ESDE2015 conference: A review of employment and social developments in Europe in 2015
At a conference in Brussels on 21 January, the European Commission published its review of Employment and social developments in Europe 2015, which draws on a range of Eurofound studies. As the labour market in the EU is slowly recovering, the ESDE report finds that raising employment levels and living standards across Europe will rely on effective support policies and macroeconomic strategies.
Opening the event, Marianne Thyssen, Commissioner for Employment, Social Affairs, Skills and Labour Mobility, emphasised that investing in people is key to economic growth in the EU. She commented: ‘We need to ensure that there are more and better opportunities for people in the EU, especially those furthest away from the labour market.’ Head of Working Conditions and Industrial Relations Unit at Eurofound, David Foden, joined the panel for the discussion on social dialogue. One focus of the review is to look at the best actions to prevent unemployment turning into long-term unemployment and inactivity.
Key findings on long-term unemployment and job creation
- Long-term unemployment affects about 12.4 million people in the EU, who only have half the chance of finding a job compared to short-term unemployed.
- Young people aged 20–29, the low-skilled and workers from outside the EU are the groups most affected by long-term unemployment. The youngest workers aged 20–24 were also hardest hit by long-term unemployment both before and during the crisis.
- Low education levels are more of a barrier to entering employment for younger than for older long-term unemployed.
- Registering with the national public employment service (PES) and participating in training increases the chances of moving into a sustainable job. Young people aged 25–29 are more likely to participate in training but less likely to be registered with the PES.
- Self-employment among young people is currently very low. The lack of entrepreneurship education from a young age in schools, universities and vocational education and training remains a significant obstacle to stimulating self-employment and entrepreneurship in the EU.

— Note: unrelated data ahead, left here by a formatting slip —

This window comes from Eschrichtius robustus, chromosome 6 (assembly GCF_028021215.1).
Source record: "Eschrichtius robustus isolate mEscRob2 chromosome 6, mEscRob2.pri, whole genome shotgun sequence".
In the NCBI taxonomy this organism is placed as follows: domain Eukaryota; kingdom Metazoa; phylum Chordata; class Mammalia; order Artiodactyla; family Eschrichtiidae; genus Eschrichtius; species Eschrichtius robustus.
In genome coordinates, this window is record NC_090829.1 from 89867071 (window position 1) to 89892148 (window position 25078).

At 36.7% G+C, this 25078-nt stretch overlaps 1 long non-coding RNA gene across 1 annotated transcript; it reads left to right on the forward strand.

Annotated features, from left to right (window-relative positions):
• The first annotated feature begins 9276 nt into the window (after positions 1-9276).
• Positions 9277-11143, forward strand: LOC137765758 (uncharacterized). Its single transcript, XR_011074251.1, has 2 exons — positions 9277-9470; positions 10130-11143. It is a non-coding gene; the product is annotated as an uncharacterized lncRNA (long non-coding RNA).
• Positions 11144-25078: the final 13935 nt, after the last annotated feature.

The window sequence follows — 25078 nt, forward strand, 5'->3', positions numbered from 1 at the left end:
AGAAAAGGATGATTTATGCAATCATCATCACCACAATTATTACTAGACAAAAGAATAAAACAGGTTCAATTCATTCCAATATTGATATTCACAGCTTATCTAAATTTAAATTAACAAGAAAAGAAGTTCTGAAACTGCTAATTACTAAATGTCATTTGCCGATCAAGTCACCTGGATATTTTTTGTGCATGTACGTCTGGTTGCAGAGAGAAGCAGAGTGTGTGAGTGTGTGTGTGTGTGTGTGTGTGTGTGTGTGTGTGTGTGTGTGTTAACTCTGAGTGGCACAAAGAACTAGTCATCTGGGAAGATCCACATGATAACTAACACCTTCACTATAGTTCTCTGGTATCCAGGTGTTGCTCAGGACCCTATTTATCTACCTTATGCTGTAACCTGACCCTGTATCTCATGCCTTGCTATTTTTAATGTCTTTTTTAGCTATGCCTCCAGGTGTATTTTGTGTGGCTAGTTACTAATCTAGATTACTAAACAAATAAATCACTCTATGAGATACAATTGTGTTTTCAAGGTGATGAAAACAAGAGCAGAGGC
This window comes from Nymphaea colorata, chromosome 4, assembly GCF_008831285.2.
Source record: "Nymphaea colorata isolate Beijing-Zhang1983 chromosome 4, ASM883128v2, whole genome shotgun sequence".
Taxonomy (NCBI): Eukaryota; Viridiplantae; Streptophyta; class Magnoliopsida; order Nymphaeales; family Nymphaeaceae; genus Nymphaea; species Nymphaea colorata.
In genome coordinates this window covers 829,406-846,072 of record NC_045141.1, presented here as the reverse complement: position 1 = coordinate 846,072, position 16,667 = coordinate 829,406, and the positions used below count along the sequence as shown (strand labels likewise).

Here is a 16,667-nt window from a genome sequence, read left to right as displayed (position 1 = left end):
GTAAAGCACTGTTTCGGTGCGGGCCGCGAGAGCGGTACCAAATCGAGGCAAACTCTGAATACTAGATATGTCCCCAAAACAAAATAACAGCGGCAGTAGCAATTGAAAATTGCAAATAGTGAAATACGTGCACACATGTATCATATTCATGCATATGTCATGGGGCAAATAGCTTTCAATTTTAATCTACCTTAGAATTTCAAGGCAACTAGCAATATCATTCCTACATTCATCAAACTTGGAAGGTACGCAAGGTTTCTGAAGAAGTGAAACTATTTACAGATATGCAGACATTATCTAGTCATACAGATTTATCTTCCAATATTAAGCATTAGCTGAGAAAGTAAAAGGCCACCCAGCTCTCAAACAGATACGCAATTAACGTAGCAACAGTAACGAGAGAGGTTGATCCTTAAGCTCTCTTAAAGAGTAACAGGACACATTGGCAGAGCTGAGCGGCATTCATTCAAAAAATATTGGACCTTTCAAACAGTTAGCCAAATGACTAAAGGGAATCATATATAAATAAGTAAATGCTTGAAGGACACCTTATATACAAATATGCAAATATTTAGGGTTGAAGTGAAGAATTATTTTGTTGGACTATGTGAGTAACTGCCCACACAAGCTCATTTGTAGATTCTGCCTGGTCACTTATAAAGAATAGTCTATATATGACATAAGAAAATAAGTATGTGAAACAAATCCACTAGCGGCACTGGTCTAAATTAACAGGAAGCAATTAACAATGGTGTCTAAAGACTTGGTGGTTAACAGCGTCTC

- Young entrepreneurs often see themselves as a major source of technology-driven innovation but may lack the experience to start their own business.
- Young people are among those who face stronger barriers to starting and expanding their own business. More tailored policies can help which include easier access to financing or fiscal incentives and entrepreneurship education.
New Eurofound research on youth issues
Despite signs of improvement, youth unemployment rates remain high in some Member States while long-term youth unemployment is still rising. Long-term exclusion of young people from the labour market thus remains of particular concern due to the risk of disengagement and social exclusion.
Following on from previous research on youth entrepreneurship and labour market transitions of youth, Eurofound has investigated the availability of start-up support for young people with a report coming soon.
In addition, a project on exploring the diversity of NEETs , carried out in 2015, is near completion with the report due in early 2016. It examined how to improve the NEET indicator by dividing it into sub-indicators that better address the heterogeneity of youth and carried out cross-country comparisons on this basis.
Building on this NEETs project, in 2016 Eurofound will look into the characteristics of long-term unemployed youth. The analysis will examine the immediate and long-term consequences and costs of being long-term unemployed at a young age. It will also investigate the effectiveness of targeted policy measures to re-integrate long-term unemployed youth into employment.
See also the Council Recommendation on long-term unemployment adopted by the Council on 7 December 2015.